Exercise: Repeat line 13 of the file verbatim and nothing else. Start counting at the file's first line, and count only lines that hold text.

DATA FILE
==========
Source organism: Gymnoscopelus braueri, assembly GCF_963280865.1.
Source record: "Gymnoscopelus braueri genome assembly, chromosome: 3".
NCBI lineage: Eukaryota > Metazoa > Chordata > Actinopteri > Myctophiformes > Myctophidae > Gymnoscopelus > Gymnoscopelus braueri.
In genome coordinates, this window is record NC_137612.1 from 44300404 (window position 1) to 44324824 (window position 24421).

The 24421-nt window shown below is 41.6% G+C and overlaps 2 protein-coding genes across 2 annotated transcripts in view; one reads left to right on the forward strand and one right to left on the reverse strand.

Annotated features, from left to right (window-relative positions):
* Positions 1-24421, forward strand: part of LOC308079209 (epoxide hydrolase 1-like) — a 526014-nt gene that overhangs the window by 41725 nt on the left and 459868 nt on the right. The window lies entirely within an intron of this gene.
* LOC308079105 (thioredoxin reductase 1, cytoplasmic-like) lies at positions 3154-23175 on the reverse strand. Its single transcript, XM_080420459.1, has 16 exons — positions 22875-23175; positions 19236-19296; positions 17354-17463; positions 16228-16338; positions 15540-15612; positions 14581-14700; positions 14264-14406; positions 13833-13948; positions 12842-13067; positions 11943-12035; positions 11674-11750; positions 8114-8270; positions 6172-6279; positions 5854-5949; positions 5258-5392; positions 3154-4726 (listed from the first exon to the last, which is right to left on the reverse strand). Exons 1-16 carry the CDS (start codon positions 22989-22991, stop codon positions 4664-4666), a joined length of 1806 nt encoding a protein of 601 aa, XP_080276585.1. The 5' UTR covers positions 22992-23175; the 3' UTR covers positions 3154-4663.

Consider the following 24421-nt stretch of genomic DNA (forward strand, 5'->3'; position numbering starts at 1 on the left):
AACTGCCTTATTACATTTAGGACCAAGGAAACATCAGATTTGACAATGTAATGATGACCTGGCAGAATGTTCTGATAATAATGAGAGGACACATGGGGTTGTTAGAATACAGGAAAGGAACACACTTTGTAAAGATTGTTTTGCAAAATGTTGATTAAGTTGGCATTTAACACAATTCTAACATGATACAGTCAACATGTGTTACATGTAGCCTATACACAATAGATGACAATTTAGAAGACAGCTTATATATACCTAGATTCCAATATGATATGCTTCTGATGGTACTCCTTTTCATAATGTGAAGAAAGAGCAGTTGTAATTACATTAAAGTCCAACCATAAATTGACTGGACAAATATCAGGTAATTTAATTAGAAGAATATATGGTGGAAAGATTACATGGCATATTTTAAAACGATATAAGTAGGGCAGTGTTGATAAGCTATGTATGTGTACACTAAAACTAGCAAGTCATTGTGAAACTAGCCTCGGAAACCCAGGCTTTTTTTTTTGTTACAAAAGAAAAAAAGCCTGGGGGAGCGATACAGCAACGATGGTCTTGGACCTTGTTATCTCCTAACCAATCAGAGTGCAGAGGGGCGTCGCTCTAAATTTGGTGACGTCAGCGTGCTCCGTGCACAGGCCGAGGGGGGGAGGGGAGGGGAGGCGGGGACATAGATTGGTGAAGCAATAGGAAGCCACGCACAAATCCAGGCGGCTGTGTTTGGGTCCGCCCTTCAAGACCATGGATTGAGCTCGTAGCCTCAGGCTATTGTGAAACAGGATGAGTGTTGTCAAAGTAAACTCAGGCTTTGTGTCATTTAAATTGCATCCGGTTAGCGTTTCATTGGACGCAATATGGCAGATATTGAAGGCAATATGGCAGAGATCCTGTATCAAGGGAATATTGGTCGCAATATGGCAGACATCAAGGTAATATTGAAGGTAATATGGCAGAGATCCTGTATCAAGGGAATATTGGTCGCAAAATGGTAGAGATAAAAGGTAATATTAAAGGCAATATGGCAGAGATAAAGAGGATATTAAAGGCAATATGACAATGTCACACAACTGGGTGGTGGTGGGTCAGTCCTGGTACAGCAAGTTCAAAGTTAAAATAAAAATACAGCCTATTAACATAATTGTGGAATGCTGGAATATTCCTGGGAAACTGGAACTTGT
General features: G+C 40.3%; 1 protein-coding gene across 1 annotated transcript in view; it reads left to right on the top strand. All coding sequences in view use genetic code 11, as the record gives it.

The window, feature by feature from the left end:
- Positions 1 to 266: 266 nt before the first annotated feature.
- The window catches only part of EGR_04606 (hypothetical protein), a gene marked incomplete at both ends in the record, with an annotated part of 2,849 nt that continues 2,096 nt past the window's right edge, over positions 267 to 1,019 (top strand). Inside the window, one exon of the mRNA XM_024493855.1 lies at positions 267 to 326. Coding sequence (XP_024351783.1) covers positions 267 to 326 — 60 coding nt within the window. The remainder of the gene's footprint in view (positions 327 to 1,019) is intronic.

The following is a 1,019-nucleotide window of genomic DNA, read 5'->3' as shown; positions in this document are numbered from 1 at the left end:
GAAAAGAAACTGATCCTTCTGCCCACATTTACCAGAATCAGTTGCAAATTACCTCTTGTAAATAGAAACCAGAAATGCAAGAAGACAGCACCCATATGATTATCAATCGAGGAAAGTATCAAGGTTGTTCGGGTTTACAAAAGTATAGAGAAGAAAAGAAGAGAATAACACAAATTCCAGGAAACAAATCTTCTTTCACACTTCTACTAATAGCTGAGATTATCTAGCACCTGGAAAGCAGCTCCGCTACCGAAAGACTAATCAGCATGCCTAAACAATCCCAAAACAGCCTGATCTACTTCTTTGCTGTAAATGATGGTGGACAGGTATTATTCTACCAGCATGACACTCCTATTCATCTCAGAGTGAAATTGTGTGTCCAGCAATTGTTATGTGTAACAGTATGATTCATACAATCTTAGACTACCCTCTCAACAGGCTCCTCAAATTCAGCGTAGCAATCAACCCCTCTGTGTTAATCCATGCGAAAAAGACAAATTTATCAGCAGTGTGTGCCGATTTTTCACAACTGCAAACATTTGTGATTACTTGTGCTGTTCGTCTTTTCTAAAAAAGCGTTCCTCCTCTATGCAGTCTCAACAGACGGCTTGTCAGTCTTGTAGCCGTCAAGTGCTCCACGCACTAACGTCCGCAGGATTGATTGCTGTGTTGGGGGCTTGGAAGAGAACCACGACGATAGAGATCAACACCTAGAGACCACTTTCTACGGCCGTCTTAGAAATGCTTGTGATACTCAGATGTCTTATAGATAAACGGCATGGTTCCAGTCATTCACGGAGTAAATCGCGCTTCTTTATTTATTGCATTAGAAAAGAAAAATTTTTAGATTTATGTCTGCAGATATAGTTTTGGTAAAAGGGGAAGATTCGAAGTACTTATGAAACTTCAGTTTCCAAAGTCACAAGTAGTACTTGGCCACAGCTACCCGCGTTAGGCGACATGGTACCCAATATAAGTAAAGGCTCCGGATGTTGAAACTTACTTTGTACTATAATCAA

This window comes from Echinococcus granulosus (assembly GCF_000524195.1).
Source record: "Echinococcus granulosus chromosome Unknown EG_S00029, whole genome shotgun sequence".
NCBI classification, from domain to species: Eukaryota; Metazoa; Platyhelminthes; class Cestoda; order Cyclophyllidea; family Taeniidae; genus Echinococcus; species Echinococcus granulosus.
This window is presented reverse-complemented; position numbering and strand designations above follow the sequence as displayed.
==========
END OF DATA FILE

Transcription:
- Positions 1 to 266: 266 nt before the first annotated feature.